Photography jobs

Photographic equipment matters a lot

One of the most cliched phrases about equipment in photography is that it doesn’t matter. I think this is a very big misunderstanding that needs to be cleared up. Sure, there are times when gear doesn’t matter, but sometimes it does and has a direct impact on what you can produce.

Buckle up, let’s dive down the rabbit hole of the gear controversy. Most people who claim gear doesn’t matter own high-end cameras and work full time. I partially maintain this point; there are plenty of cases where the customer really doesn’t care what you have: Nikon, Canon or a 5×7 camera. However, if you show up with a 5×7 to a sports shoot, you’ll get plenty of eyeballs. But that’s not the point. If we look at people who say gear is important, they often refer to one brand as being better than another, which in itself is a huge topic. In this article, I’ll break down the times when gear doesn’t matter, but with a focus on when it does.

When is equipment not important?

To really understand when gear makes a difference, let’s first clarify when it doesn’t. Most of the time, customers don’t care what brand you use. Neither do the artistic directors. The brand that photographers use to shoot their images is often a choice they made at the start. Take me as an example: I shoot Canon only because I started with a Canon camera. If it had been Nikon or Sony, I would have shot with them. There are arguments about the lenses made by these brands which I will discuss later. But anyway, it’s the same with flash. Broncolor, Profoto and Elinchrom all make great flashes that last for decades. My flashes are all used, and I have no problem with that because I can count on the quality to guide me through the most important jobs. Of course, if there’s a budget, I rent the packs, but even the old stuff from big brands is still amazing. The brand, whether Profoto or Broncolor, does not affect this. In a nutshell, it doesn’t matter what brand you choose to create your images, as long as you are happy with the quality and the brand itself.

Also, the Sony vs. Canon or Nikon vs. Sony argument is often based on pure spec comparison. The equipment used to make the images, most of the time, whether it’s Canon or Sony, doesn’t matter. Just because a photographer shoots with Sony doesn’t mean he’s a better photographer than someone working with Nikon.

Technological advancements open up more possibilities

Photography is an art strongly dependent on technology. The best photographers in the world have learned to accept technological changes and adapt to new technologies. If you’re about to write a review saying I haven’t adapted to change by not investing in a mirrorless camera, I suggest you read this article. In a nutshell, adapting to new technologies is part of being open-minded. Open-mindedness is a vital characteristic of an artist, allowing them to work with ideas and create bespoke works.

Customer Briefs and Commercial Jobs

The word brief is crucial to my next point. As technology advances, memories get more complicated. A few art directors told me that in the 80s you could take a picture of a pretty girl and get jobs as a fashion photographer. Now the game is different. As technology advances, new creative possibilities open up. Exploiting these creative possibilities is a natural course of action. Imagine how boring advertising would be without Photoshop or CGI. Being able to access material that can offer the possibility of responding to a client brief is crucial. Here is a case study.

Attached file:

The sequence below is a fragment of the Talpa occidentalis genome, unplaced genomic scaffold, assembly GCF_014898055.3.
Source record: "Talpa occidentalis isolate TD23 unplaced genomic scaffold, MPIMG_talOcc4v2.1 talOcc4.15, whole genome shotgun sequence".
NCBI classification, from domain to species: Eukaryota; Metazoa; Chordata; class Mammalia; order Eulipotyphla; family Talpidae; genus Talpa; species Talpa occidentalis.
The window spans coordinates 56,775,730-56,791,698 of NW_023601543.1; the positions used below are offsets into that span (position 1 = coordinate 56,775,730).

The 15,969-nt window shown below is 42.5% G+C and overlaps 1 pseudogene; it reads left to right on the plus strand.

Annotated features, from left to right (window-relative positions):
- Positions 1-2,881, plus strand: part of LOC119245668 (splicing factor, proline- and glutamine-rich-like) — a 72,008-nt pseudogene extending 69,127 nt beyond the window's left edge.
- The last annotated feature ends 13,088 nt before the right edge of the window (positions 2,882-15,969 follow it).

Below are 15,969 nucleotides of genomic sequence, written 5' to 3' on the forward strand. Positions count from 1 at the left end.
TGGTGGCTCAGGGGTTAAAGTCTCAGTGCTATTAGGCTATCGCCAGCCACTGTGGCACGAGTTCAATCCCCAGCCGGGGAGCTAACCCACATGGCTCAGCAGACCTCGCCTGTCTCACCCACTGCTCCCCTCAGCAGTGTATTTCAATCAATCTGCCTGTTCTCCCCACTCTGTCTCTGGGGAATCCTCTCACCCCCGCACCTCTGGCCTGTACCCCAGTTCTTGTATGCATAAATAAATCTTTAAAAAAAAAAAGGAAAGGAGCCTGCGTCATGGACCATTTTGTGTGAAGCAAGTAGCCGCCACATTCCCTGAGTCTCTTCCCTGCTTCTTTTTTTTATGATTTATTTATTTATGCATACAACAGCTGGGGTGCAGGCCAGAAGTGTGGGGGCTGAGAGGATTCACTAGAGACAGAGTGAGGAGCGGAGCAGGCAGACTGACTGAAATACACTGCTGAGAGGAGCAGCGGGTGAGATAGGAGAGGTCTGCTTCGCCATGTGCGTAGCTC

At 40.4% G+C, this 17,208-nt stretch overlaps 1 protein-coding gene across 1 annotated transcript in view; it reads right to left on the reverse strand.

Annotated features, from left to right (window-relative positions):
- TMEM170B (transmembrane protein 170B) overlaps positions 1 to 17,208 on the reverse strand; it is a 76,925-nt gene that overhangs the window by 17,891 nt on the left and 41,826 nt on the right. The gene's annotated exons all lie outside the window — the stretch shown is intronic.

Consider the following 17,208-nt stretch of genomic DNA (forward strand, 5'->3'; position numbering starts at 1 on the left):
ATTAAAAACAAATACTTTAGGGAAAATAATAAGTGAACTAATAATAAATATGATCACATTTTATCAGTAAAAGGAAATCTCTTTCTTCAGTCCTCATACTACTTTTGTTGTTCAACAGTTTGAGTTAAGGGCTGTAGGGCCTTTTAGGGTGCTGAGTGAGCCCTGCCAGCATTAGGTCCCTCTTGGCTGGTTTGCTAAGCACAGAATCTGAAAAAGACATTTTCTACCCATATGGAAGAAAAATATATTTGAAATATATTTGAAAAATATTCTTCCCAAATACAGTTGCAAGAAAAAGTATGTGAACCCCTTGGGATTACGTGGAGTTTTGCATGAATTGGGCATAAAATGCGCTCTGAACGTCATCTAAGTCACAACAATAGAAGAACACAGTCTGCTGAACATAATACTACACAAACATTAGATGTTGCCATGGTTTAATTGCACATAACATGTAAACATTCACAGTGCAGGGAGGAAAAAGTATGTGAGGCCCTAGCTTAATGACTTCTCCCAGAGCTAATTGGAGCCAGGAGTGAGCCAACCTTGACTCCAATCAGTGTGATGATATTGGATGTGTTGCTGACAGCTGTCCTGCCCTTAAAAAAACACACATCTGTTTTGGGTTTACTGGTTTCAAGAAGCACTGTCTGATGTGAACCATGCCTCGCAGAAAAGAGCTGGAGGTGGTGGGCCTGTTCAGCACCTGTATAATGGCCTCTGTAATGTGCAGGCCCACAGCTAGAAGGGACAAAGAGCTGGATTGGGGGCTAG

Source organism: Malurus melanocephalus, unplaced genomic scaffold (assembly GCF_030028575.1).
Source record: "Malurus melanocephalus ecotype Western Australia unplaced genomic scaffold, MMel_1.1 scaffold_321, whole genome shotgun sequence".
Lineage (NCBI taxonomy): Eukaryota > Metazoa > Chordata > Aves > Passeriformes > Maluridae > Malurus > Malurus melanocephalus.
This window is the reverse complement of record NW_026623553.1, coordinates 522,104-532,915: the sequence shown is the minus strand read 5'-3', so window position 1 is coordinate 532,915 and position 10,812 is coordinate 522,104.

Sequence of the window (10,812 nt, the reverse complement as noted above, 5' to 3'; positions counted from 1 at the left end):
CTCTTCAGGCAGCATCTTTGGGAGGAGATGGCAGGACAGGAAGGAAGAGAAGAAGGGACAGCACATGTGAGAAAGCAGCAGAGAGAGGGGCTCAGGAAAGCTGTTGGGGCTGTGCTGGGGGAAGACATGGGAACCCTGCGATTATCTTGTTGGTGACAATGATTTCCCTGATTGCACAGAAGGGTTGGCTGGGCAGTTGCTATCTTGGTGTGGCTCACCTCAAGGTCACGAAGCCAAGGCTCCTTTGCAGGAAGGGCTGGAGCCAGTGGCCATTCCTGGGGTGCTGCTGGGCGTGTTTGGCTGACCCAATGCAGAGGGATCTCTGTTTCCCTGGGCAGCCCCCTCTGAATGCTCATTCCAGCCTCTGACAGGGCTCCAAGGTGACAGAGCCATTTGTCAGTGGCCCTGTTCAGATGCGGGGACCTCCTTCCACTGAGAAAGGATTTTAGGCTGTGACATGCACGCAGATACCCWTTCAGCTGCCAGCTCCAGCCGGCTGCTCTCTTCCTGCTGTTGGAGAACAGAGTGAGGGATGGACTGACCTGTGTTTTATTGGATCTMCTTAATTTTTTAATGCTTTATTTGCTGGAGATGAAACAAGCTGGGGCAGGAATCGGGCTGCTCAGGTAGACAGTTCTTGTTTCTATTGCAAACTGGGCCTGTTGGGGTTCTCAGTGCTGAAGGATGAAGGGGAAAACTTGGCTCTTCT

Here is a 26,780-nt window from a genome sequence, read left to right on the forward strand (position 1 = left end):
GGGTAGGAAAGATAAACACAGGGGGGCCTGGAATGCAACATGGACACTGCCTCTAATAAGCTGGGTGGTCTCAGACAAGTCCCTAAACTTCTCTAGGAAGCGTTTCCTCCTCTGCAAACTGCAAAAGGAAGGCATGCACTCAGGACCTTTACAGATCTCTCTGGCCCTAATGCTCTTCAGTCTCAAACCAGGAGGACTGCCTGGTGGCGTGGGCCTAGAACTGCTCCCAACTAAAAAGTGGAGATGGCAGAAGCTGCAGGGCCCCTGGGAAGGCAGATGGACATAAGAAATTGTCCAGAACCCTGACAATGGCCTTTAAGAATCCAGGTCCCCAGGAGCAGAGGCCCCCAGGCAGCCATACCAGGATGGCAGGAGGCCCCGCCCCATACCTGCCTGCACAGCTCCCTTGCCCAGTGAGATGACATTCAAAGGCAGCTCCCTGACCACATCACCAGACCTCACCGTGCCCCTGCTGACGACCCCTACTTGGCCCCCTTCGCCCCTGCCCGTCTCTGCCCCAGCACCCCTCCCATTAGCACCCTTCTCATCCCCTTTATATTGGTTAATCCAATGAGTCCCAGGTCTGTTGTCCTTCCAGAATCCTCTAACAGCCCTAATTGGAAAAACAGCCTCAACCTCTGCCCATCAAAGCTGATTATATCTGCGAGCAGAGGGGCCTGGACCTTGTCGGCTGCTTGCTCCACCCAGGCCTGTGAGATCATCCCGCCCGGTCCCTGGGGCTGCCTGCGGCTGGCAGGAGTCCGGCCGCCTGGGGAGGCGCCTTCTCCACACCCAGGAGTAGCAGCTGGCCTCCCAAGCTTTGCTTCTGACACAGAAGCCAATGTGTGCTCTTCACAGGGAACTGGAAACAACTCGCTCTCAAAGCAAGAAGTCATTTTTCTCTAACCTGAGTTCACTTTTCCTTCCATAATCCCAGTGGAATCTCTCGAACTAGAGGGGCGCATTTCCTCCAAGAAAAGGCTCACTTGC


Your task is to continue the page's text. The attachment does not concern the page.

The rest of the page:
Let’s say you need to get a shoot job for an active clothing brand showcasing their new waterproof collection for outdoor sports. The brief would say something along the lines of having the model interact with water. As a photographer, I imagine the model splashed in some way.

To answer this brief, I would need a lot of material. First, a camera capable of capturing fast action. The 5DS probably won’t work, as it’s not the most action-friendly camera. Along with that, I will definitely need flash packs that can freeze water splashes with their flash duration, something like the Profoto Pro-10 or the Broncolor Scoro. Now these are expensive flash packs that very few photographers own. The same goes for some cameras: they are rented when needed. Rental houses stock these products because equipment matters in many situations.

Equipment opens up possibilities, but do you need it?

But it matters a lot, in a very unexpected way. It’s not about the brand that the equipment comes from, although most prefer to work with the same brand for convenience, it’s about the creative possibilities that this equipment offers. To say that the gear doesn’t matter, or the camera body doesn’t matter, or the flash does matter is often misleading, as it tends to show beginners that the equipment they have should produce photos similar to those taken on a Phase One with huge crews and weeks of pre-production. The camera body, lens and just about everything else make the difference. The difference is what you can do with the equipment.

Final Thoughts

That said, I don’t want this article to become an excuse for people looking to buy a new camera they can’t wait to try. If a piece of equipment offers new possibilities, it does not mean that you need these possibilities. At the professional level, equipment choices are often made to suit a particular style of work, not to cover all the bases. A still life photographer doesn’t need a lens with good autofocus because most of the time he focuses manually. A sports photographer needs the best autofocus available. It’s impossible to cover all the bases with just one piece of equipment. Being an equipment buying professional is very important because it not only saves money, but also allows you to focus on craftsmanship and creativity. I would like to end by saying that photography is an art: the tools make the image, but they are not the image.